A converstion with mutli award winner fashion designer and architect, Zekaryas Solomon Part I

A converstion with mutli award winner fashion designer and architect, Zekaryas Solomon Part I

Zekaryas SolomonPart IBest Male Designer 2012 @ BEFFTA,
Menswear Designer of the year 2012 @ fashions FinestFirst of all, congratulations on your latest awards which occurred within two weeks of each other and being named  one of “Africa’s Top Ten Male Designers”Issayas:  Would you tell us about yourself?

Zekaryas: I am a guy who was born in Eritrea and spent most of my formative years growing up in Germany. I have a very strong perfectionist professional side, tempered with a very soft fun-loving humorous nature which stands me in good stead for the demands of my chosen profession.

Issayas:  You studied architecture and fashion. Why the switch and was the switch difficult?

Zekaryas: Yes I first studied Architecture, Design and Art at University of Wuppertal, Germany and Fashion Design at London College of Fashion London, UK. Why the switch? This is a questions that I always get asked. Why from architecture to fashion? A question from an Eritrean elder man (kab engineer si nab Sarto yhaysh ilka)? If you are not happy you look always for something. After starting my job in London as design architect for an educational building, all the projects I was involved were connected to lots of problems.My job was sitting hours in the office and fixing plans which made me working so many hours, getting depressed and not having normal life. The worst thing was that I didn’t feel creative at all and this made me hate my job everyday. Every morning was so hard to getting up and thinking that I have to go to the office. With support of my close friend I decided to do something that would make me happy. I wanted to do something creative. As I was doing lots of interior designing, dealing with colors and fabrics and partly styling for friends before coming to London, so I thought fashion would be something closer to what I have done and suitable for me. It certainly wasn’t the normal route that most aspiring designers would have taken.  I had always had a love for fashion and so I decided to take a short course in menswear pattern cutting, just to make sure that if I applied for the degree course, it was going to be the route that I wanted to follow. I enjoyed it so much, that I applied at the London College of Fashion with mainly my architecture portfolio and some fashion sketches. One of the question in the interview was: “Mr Solomon, you are an architect, why do you want to study fashion there are so many fashion designers out there?”  My answer was “Yes I am an architect with a passion for fashion; I want to bring both architectural and traditional backgrounds together to create modern and futuristic garments”. I believe that I explained my concepts and vision so well that they understood, given my limited experience with pattern cutting and garment technology.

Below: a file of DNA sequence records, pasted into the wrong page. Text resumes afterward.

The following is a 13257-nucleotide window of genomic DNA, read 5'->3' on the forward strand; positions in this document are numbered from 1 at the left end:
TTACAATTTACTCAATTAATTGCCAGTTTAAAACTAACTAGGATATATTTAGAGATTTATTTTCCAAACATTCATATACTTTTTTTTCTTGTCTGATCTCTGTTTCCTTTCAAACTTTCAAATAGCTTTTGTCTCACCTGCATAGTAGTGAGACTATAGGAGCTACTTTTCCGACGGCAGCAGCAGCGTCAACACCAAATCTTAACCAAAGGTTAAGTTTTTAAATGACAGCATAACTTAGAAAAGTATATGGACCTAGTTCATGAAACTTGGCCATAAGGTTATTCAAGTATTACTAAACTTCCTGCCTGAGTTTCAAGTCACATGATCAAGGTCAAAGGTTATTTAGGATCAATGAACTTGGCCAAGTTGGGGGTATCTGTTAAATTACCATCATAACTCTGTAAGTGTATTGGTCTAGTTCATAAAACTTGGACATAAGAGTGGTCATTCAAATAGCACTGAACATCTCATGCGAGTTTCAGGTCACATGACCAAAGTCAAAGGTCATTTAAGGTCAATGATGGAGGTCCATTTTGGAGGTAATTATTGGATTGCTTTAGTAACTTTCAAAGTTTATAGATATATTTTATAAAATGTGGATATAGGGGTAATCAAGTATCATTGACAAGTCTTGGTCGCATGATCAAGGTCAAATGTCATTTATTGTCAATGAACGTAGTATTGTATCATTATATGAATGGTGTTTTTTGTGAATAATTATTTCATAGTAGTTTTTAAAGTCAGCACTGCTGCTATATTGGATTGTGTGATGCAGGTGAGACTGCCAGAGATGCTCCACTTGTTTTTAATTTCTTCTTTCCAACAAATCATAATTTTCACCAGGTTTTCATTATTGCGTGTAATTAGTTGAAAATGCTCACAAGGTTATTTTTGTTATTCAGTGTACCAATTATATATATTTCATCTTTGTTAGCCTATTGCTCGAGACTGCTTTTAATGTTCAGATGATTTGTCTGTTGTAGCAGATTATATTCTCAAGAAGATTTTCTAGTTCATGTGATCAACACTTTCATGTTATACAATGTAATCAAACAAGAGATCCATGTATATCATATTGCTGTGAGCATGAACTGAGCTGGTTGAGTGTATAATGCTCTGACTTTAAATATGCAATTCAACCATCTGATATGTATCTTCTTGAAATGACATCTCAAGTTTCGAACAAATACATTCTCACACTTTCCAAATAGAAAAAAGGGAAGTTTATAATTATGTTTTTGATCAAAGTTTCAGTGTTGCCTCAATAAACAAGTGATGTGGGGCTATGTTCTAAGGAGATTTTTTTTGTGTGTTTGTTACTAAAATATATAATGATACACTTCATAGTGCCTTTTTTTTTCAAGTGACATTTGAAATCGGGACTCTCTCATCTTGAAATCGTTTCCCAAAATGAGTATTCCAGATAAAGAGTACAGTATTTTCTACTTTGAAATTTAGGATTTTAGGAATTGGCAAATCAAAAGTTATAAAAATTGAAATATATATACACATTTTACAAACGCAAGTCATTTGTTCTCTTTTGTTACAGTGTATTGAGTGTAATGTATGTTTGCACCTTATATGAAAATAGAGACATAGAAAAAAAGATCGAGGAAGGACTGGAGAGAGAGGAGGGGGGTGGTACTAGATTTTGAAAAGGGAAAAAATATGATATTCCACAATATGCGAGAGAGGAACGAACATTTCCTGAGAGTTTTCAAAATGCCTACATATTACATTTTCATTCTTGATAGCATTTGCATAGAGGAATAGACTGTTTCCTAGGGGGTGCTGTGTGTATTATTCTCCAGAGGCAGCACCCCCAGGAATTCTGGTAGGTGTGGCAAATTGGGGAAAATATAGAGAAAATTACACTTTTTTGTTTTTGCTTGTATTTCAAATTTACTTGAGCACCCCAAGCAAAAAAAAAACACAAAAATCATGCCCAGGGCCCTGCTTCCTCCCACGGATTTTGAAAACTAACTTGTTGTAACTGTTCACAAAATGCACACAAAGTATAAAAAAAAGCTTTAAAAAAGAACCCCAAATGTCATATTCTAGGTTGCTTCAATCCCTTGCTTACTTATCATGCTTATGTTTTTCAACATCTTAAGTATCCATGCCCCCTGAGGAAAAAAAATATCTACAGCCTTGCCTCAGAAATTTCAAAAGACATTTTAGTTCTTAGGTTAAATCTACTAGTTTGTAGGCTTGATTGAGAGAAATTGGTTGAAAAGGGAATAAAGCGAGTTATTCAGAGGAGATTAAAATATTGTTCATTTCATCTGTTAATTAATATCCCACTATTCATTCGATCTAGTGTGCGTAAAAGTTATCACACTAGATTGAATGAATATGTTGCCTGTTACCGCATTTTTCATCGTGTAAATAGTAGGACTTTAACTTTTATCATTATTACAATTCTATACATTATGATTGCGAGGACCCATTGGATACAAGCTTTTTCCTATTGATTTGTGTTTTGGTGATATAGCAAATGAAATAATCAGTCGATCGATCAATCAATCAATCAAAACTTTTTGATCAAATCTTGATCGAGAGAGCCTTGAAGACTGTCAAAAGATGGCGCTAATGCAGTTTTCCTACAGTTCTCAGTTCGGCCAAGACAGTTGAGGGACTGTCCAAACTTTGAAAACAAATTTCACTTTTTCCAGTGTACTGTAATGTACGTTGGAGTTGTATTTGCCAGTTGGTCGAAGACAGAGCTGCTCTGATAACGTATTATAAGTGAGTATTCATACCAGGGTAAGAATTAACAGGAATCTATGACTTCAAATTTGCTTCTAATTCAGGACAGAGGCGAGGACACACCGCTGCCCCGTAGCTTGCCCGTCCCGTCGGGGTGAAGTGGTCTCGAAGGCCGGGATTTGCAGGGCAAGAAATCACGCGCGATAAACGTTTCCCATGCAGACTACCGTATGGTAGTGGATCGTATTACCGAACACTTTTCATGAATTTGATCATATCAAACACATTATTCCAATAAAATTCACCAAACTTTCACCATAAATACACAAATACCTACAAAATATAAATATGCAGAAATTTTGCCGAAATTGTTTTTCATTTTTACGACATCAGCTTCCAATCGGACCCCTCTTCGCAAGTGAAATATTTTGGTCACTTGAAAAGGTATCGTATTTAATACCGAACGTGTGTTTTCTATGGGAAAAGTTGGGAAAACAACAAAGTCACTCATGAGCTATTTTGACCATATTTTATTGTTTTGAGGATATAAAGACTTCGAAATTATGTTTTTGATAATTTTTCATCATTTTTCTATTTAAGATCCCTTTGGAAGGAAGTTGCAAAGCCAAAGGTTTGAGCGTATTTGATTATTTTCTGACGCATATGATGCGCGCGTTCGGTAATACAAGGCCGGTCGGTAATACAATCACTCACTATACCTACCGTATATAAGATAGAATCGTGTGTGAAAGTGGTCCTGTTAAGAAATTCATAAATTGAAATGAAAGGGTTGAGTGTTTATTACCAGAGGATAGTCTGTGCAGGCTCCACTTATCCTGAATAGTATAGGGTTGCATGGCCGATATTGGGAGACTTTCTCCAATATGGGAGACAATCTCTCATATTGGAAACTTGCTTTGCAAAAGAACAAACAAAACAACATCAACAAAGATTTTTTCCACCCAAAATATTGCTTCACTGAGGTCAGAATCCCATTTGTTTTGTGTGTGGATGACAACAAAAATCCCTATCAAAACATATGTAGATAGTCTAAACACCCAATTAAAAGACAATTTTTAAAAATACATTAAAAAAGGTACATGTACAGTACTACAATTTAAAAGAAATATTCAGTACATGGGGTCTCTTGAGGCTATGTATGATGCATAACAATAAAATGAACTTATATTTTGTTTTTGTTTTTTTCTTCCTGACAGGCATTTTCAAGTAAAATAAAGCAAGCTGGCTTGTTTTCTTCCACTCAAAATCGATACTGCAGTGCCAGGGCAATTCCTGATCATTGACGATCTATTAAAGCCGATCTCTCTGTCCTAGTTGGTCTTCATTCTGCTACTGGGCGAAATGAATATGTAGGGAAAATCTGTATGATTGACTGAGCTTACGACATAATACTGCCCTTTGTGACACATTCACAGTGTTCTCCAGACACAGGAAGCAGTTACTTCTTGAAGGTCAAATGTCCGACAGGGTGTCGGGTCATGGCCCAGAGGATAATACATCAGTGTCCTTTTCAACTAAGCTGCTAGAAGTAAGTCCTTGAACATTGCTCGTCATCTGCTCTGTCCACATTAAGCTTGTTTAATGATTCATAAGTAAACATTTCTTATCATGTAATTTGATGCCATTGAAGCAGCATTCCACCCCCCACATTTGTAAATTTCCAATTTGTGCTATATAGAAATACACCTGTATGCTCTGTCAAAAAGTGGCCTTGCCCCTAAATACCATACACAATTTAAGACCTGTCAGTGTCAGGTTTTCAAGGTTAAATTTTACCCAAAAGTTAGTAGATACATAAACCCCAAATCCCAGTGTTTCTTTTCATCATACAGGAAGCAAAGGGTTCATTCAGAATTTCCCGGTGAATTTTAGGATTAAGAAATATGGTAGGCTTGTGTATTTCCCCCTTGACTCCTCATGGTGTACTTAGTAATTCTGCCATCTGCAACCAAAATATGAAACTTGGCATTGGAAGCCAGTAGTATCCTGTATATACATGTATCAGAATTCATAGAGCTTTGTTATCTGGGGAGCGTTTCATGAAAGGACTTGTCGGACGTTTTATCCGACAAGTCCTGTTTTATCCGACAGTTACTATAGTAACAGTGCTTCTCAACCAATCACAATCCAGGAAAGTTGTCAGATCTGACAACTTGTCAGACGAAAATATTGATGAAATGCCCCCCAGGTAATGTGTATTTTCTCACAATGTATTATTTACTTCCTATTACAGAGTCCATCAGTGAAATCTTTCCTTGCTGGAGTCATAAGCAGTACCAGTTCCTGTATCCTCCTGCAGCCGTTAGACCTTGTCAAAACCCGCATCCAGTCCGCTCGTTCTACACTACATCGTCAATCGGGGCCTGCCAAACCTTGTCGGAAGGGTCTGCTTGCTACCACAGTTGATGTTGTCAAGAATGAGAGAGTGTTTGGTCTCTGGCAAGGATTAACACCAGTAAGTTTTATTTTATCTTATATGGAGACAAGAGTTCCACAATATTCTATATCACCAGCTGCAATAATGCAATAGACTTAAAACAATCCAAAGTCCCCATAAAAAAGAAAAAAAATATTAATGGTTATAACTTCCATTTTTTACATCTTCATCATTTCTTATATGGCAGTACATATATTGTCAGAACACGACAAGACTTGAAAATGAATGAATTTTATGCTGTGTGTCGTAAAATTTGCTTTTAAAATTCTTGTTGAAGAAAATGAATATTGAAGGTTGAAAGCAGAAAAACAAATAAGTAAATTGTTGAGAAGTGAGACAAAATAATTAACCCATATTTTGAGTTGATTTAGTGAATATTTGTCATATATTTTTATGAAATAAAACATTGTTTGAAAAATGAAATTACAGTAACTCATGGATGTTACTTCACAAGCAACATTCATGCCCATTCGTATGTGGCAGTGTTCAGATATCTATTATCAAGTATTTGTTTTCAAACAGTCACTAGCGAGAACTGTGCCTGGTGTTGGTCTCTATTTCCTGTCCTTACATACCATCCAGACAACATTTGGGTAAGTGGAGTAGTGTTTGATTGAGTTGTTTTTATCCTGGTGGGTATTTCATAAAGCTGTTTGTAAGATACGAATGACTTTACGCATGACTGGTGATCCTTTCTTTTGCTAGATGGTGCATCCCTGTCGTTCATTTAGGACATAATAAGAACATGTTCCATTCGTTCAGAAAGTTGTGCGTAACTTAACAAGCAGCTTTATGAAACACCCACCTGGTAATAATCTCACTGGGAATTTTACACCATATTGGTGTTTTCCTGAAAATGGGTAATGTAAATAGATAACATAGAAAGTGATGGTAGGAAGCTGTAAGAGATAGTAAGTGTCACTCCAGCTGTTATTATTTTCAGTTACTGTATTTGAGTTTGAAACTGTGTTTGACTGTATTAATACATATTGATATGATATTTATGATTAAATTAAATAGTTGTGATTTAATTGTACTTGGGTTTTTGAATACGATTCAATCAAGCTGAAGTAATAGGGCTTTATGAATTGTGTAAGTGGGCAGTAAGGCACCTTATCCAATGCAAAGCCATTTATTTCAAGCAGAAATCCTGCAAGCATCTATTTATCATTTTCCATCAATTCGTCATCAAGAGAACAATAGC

Issayas: In broad terms, cultural elements such as food, cloth, drink, etc. are considered part of soft power. Your products are a great example of Eritrea’s soft power. I use your work as an example when I talk to Eritrean audiences about soft power. Do you put Eritrean cultural elements in your fashion design? Why is it important for you as a fashion designer to do that?

Zekaryas: My designs, specially the baggy trousers are inspired by my traditional and professional backgrounds. The design was taken from Eritrean heritage, re-interpreting traditional costumes with a futuristic, functional edge and also, being trained originally as an architect; the clean lines and impeccable structure is evident in my designs. With the architectural cut and adding special detail like the military styled buttons. It’s very important for me to reflect my tradition and identity and the way using traditional attire and make them wearable for everyone.

Issayas:  You have your models wear Shidas (sandals worn by Eritrean fighters for independence and a symbol of Eritrean resistance). Would you tell us about it?

Zekariyas: The story of using SHIDA on one of my catwalks was very emotional. I wanted to say always thank you to my family who made always sure to teach me my tradition, language, history and support me with everything, to all harbegnatat (Eritrean heroes) who gave me a heritage “free Eritrea” and to those (my fans) who are always supporting me to make the next step. I didn’t knowhow and where to start and whom first and whom next to thank. I was thinking and researching on one thing which would make every Eritrean proud. The other important thing was to introduce SHIDA and the story of it to all my non Eritrean friends and fans. I chose SHIDA as :

Symbol of my Eritreawinet (Eritreanism)
Proud of my country, my history and my people
Respect of those who lost their lives for us, the new generation.

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